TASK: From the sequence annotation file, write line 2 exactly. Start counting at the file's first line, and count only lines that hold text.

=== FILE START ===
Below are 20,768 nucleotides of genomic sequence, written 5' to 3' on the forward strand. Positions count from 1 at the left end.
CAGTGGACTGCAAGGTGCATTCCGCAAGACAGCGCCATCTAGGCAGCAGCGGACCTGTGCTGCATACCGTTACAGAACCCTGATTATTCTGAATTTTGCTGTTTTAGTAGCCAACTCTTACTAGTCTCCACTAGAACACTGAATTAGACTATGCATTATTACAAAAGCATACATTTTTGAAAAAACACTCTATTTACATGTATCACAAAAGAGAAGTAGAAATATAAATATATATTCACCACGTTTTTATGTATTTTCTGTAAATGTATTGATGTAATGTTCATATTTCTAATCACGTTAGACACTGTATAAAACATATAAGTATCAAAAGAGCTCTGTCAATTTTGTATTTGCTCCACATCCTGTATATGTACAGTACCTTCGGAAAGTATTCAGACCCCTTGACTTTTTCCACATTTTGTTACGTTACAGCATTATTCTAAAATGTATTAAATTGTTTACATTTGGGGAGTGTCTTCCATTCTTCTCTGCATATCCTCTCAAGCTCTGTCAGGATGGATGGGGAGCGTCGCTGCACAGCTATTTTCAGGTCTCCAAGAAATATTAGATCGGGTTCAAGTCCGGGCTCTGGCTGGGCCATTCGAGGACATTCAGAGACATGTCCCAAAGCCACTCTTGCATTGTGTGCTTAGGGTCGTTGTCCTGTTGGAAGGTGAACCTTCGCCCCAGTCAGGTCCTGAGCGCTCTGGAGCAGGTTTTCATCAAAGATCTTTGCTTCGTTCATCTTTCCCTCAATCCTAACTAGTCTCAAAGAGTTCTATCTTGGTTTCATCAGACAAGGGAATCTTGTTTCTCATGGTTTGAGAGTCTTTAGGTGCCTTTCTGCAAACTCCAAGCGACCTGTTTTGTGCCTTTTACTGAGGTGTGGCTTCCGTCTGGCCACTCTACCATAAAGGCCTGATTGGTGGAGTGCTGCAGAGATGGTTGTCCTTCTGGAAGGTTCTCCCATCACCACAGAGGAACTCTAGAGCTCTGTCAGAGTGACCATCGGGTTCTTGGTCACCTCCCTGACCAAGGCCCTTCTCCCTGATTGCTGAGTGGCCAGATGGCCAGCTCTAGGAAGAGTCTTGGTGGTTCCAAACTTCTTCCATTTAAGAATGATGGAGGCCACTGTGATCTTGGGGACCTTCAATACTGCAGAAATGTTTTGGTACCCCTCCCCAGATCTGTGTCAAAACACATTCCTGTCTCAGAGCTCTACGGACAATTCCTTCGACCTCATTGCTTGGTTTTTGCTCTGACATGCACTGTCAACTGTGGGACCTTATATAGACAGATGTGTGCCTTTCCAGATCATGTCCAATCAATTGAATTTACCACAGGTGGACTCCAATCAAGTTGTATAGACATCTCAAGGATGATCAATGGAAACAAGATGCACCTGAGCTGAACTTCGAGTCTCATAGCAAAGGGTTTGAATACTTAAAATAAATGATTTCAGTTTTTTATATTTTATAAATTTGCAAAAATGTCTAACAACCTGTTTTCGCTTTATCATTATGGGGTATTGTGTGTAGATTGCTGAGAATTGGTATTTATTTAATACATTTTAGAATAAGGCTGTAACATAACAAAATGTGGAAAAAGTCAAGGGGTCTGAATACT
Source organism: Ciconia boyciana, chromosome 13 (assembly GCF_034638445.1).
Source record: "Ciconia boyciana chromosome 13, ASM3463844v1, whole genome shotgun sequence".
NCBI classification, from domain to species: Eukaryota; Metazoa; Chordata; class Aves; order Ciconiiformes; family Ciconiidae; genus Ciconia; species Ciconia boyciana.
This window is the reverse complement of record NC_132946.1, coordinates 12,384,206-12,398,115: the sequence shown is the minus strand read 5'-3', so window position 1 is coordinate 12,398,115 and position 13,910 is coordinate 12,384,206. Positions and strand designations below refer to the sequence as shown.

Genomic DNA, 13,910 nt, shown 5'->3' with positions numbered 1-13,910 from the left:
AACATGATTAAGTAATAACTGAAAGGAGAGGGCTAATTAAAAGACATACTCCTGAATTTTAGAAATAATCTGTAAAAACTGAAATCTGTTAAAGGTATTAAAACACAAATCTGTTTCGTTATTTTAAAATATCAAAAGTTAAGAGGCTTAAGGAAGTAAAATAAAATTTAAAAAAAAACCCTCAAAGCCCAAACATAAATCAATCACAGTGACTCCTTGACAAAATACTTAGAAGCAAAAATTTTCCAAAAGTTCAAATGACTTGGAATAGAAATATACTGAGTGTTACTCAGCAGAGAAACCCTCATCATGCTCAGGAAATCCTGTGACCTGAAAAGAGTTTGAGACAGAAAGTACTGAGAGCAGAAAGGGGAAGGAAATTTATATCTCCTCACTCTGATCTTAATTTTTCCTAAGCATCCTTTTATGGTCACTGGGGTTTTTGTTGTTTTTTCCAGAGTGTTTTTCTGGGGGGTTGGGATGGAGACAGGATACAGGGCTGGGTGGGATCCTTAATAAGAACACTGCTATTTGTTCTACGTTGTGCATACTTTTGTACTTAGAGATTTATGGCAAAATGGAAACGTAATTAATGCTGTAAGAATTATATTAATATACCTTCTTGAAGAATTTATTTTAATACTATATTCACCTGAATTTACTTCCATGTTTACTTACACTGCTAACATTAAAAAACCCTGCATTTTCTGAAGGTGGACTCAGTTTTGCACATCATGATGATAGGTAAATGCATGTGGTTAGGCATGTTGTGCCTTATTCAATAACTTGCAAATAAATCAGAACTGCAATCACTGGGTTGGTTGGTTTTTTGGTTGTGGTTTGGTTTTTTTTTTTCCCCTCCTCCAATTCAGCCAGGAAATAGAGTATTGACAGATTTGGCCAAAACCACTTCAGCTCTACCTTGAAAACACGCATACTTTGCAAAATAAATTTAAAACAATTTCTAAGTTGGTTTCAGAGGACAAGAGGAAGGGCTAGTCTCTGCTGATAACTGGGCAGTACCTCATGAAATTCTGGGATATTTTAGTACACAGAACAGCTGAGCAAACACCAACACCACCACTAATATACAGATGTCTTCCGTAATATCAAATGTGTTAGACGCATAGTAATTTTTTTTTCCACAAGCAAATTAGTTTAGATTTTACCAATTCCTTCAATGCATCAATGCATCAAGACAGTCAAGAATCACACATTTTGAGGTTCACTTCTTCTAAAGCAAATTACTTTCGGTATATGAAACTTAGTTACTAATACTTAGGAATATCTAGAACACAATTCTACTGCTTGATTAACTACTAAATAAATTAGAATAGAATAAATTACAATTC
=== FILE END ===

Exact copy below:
CAGTGGACTGCAAGGTGCATTCCGCAAGACAGCGCCATCTAGGCAGCAGCGGACCTGTGCTGCATACCGTTACAGAACCCTGATTATTCTGAATTTTGCTGTTTTAGTAGCCAACTCTTACTAGTCTCCACTAGAACACTGAATTAGACTATGCATTATTACAAAAGCATACATTTTTGAAAAAACACTCTATTTACATGTATCACAAAAGAGAAGTAGAAATATAAATATATATTCACCACGTTTTTATGTATTTTCTGTAAATGTATTGATGTAATGTTCATATTTCTAATCACGTTAGACACTGTATAAAACATATAAGTATCAAAAGAGCTCTGTCAATTTTGTATTTGCTCCACATCCTGTATATGTACAGTACCTTCGGAAAGTATTCAGACCCCTTGACTTTTTCCACATTTTGTTACGTTACAGCATTATTCTAAAATGTATTAAATTGTTTACATTTGGGGAGTGTCTTCCATTCTTCTCTGCATATCCTCTCAAGCTCTGTCAGGATGGATGGGGAGCGTCGCTGCACAGCTATTTTCAGGTCTCCAAGAAATATTAGATCGGGTTCAAGTCCGGGCTCTGGCTGGGCCATTCGAGGACATTCAGAGACATGTCCCAAAGCCACTCTTGCATTGTGTGCTTAGGGTCGTTGTCCTGTTGGAAGGTGAACCTTCGCCCCAGTCAGGTCCTGAGCGCTCTGGAGCAGGTTTTCATCAAAGATCTTTGCTTCGTTCATCTTTCCCTCAATCCTAACTAGTCTCAAAGAGTTCTATCTTGGTTTCATCAGACAAGGGAATCTTGTTTCTCATGGTTTGAGAGTCTTTAGGTGCCTTTCTGCAAACTCCAAGCGACCTGTTTTGTGCCTTTTACTGAGGTGTGGCTTCCGTCTGGCCACTCTACCATAAAGGCCTGATTGGTGGAGTGCTGCAGAGATGGTTGTCCTTCTGGAAGGTTCTCCCATCACCACAGAGGAACTCTAGAGCTCTGTCAGAGTGACCATCGGGTTCTTGGTCACCTCCCTGACCAAGGCCCTTCTCCCTGATTGCTGAGTGGCCAGATGGCCAGCTCTAGGAAGAGTCTTGGTGGTTCCAAACTTCTTCCATTTAAGAATGATGGAGGCCACTGTGATCTTGGGGACCTTCAATACTGCAGAAATGTTTTGGTACCCCTCCCCAGATCTGTGTCAAAACACATTCCTGTCTCAGAGCTCTACGGACAATTCCTTCGACCTCATTGCTTGGTTTTTGCTCTGACATGCACTGTCAACTGTGGGACCTTATATAGACAGATGTGTGCCTTTCCAGATCATGTCCAATCAATTGAATTTACCACAGGTGGACTCCAATCAAGTTGTATAGACATCTCAAGGATGATCAATGGAAACAAGATGCACCTGAGCTGAACTTCGAGTCTCATAGCAAAGGGTTTGAATACTTAAAATAAATGATTTCAGTTTTTTATATTTTATAAATTTGCAAAAATGTCTAACAACCTGTTTTCGCTTTATCATTATGGGGTATTGTGTGTAGATTGCTGAGAATTGGTATTTATTTAATACATTTTAGAATAAGGCTGTAACATAACAAAATGTGGAAAAAGTCAAGGGGTCTGAATACT